US economy creates 243,000 jobs in January

President Obama: "The economy is growing stronger and the recovery is speeding up"

The US economy created 243,000 jobs in January, the highest total for nine months, official figures show.

The rise was much more than expected. Analysts had forecast an increase of about 150,000 jobs.

The unemployment rate dropped to 8.3%, which was the lowest rate in nearly three years, and down from a revised rate of 8.5% in December.

News of the jobs growth caused shares to rocket up, with the Dow Jones index up 156 points at 12,862, its highest level since May 2008.

The Nasdaq index, which specialises in technology companies, soared to its highest level since December 2000 by the close of trading on Friday.

In Europe, the FTSE 100 index hit its highest level since July 2011 rising 1.8% while Germany's Dax closed up 1.6%. The Cac 40 in France was 1.5% higher.

Employment boost

However, a report on Wednesday by the US Congressional Budget Office, a federal agency, forecast that unemployment would climb to nearly 9% in the last three months of this year and peak at 9.2% early next year.

Friday's data from the Labor Department showed job growth had been widespread, with large gains in business services, leisure and hospitality, and manufacturing.

Leisure and hospitality, which includes restaurants and hotels, added 44,000 jobs.

Retailers added nearly 11,000 jobs, and professional and business services, which includes higher paying jobs in accounting, architecture and engineering, gained 70,000 - the most in 10 months.

As always, the numbers are complex. But it's hard not to see this as good news - for the economy and Barack Obama's re-election chances.

The figures don't take account of those who are no longer looking for work. And the Congressional Budget Office has warned that the rate of unemployment may creep back up during 2012, that growth will be sluggish and that trillion dollar deficits aren't about to disappear.

But you can't argue with a quarter million new jobs, or with an unemployment rate that is dropping. Right now, it's back where it was when Barack Obama took office three years ago.

How does this translate politically? If this pattern continues, it's hard to see how he isn't heading for a second term. The Republican message, for now, is "the recovery could have been so much swifter without this president". That is a much harder message to sell than what is actually happening.

Obama's challenge now is to turn raw data into a general belief that things are getting better.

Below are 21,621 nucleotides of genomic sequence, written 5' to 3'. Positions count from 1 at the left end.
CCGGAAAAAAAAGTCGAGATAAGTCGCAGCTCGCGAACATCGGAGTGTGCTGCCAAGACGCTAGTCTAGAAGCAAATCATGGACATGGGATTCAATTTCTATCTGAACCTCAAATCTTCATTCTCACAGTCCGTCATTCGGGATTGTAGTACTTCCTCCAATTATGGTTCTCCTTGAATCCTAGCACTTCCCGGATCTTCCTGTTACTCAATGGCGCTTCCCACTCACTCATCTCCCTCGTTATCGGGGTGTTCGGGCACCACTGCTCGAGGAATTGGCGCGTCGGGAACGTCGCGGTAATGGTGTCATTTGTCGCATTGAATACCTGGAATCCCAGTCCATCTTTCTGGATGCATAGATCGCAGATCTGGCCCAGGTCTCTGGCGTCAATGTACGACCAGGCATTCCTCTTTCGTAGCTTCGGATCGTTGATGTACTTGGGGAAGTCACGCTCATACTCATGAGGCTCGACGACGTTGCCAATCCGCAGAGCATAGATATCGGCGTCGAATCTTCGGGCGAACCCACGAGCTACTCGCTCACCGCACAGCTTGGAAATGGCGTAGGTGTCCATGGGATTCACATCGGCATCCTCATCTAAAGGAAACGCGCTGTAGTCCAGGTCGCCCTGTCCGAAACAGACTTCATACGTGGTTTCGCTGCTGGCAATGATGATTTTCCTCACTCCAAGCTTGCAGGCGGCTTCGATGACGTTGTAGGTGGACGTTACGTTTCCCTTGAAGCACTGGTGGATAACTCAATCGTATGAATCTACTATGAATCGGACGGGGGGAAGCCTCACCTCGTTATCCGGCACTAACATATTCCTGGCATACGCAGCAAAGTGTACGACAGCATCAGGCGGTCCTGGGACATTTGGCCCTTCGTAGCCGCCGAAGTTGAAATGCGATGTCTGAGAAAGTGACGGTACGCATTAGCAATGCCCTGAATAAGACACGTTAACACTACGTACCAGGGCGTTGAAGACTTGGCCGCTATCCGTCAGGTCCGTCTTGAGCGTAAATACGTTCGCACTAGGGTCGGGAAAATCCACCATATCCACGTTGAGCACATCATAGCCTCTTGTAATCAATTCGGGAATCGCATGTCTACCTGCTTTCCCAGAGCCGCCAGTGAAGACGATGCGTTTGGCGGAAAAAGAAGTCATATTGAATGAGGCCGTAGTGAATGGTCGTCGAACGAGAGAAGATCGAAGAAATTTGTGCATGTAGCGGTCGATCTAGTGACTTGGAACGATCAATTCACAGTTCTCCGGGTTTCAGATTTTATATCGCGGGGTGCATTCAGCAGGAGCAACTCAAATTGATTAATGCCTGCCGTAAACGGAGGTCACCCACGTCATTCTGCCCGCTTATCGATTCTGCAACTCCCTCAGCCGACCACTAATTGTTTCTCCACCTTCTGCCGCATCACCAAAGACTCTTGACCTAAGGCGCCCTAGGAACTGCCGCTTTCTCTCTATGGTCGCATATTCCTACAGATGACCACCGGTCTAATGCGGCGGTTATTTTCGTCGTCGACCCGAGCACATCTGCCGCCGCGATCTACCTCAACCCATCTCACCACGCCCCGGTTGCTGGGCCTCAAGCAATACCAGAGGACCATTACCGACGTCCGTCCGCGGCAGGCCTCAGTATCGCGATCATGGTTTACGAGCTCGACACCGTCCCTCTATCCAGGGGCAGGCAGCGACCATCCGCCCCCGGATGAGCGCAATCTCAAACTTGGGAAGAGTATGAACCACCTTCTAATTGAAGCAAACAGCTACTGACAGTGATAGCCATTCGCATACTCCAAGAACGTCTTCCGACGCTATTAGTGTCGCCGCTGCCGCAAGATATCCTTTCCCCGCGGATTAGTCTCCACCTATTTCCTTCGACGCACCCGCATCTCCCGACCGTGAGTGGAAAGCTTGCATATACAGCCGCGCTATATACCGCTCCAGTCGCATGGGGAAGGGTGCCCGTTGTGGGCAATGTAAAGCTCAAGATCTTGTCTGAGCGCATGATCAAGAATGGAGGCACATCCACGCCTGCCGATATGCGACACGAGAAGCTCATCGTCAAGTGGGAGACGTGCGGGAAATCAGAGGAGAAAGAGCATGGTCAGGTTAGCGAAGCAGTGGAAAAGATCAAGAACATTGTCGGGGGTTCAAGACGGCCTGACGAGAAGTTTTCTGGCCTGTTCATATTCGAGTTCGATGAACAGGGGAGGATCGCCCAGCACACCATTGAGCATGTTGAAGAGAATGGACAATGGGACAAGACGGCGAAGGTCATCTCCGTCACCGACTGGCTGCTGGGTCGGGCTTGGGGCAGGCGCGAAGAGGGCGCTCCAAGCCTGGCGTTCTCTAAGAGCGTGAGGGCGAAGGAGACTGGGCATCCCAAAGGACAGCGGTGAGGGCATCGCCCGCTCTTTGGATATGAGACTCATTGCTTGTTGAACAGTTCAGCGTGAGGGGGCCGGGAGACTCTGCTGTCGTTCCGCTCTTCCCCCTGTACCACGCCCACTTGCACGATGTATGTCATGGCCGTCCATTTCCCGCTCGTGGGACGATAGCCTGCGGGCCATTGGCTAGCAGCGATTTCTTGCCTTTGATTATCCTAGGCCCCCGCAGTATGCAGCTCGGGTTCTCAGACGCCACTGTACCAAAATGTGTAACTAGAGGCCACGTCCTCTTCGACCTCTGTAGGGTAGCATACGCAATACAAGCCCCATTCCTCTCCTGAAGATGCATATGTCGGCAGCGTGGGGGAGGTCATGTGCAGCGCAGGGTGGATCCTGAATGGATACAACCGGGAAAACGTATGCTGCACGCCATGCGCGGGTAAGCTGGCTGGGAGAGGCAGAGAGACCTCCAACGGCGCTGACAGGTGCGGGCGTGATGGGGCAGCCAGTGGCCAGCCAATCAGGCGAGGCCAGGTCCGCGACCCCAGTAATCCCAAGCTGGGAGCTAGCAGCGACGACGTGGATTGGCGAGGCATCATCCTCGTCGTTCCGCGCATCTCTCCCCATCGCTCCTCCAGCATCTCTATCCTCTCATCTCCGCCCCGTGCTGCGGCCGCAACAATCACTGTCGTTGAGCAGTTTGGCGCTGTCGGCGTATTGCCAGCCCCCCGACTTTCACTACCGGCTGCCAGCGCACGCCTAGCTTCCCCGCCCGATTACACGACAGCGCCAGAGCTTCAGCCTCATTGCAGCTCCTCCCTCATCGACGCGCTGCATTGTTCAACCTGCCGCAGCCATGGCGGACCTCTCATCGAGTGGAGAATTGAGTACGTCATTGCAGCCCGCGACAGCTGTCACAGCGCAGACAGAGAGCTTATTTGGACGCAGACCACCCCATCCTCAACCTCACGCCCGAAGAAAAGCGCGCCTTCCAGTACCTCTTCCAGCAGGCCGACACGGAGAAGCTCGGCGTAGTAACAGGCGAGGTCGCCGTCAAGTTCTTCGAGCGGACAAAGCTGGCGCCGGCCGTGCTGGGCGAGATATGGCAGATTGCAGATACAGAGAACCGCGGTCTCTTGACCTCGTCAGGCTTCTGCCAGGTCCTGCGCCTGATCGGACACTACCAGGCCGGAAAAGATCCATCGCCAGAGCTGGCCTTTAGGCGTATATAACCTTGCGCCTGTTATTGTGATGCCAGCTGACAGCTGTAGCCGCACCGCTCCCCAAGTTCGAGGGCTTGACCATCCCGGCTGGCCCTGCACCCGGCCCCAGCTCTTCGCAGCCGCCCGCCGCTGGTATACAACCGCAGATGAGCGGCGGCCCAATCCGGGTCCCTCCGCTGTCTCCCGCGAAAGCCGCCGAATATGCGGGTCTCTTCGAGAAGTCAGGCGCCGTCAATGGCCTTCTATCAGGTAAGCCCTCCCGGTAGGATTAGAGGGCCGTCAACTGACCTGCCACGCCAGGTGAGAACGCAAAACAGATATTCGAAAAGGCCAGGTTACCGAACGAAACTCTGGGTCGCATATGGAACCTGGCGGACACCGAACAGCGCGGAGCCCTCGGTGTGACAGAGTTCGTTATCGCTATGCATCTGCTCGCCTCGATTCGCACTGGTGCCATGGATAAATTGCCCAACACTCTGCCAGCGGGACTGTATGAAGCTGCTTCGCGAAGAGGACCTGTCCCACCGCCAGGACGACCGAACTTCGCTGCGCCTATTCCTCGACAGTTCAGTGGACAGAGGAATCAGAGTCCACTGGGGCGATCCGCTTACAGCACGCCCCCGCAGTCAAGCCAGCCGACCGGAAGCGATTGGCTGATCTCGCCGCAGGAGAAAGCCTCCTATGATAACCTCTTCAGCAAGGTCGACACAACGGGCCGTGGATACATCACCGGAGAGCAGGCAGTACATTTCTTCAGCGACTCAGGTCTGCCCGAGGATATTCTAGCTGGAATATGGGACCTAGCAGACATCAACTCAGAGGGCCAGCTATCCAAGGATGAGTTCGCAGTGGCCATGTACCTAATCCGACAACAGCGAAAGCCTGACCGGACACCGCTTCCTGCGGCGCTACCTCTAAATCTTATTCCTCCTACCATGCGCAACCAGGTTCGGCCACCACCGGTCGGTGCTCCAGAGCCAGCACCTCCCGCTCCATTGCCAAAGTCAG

Factories added 50,000 workers, much more than expected and a one-year high.

Retailers added 10,500 workers and construction employment rose by 21,000. Analysts believe the figure was helped by a mild US winter, which boosted employment in those sectors.

The report was also buoyed by revisions to November and December data, which showed 60,000 more jobs created across the two months than previously reported.

Upbeat data

Lindsey Piegza, economist at FTN Financial, said: "It was a better-than-expected report, the strongest report that we've seen in quite some time.

"The big question is whether the reason we're seeing the unemployment rate drop is because more and more people are dropping out of the labour force.

"I know the market wants to rally on this number but remember we need a minimum of 250,000 just to cover demographic change."

The figures add to a range of data pointing to a gradual US economic recovery.

On Friday, the US Institute for Supply Management said its services index rose to 56.8 last month from a revised 53.0 in December. It was the highest level since February 2011.

The new orders index climbed to 59.4 from 54.6 while employment in the vast services sector was also strong, rising to the highest level in six years at 57.4 from 49.8.

Last week, it was announced that the US economy expanded at a 2.8% annual pace in the October-December quarter, a full percentage point higher than in the previous quarter.

Earlier this week, a survey from the Institute for Supply Management (ISM) indicated that the US manufacturing sector expanded at its fastest pace in seven months in January.

Unemployment and economic recovery has been a dominant issue in the campaign for November's US presidential elections.

Although the downward trend in joblessness augurs well for Barack Obama's prospects of a second term, he is still likely to face more voters out of work than any post-war president.

When Ronald Reagan won re-election in a landslide victory in 1984, joblessness in the US stood at 7.5%.

In 1932, in the midst of the Great Depression, Herbert Hoover was voted out of office in a year when unemployment was at 23.6%.

His successor, Franklin Roosevelt, faced joblessness rates of 16.9% in 1936 and 14.6% when he was re-elected four years later, according to data from the US Bureau of Labor Statistics.

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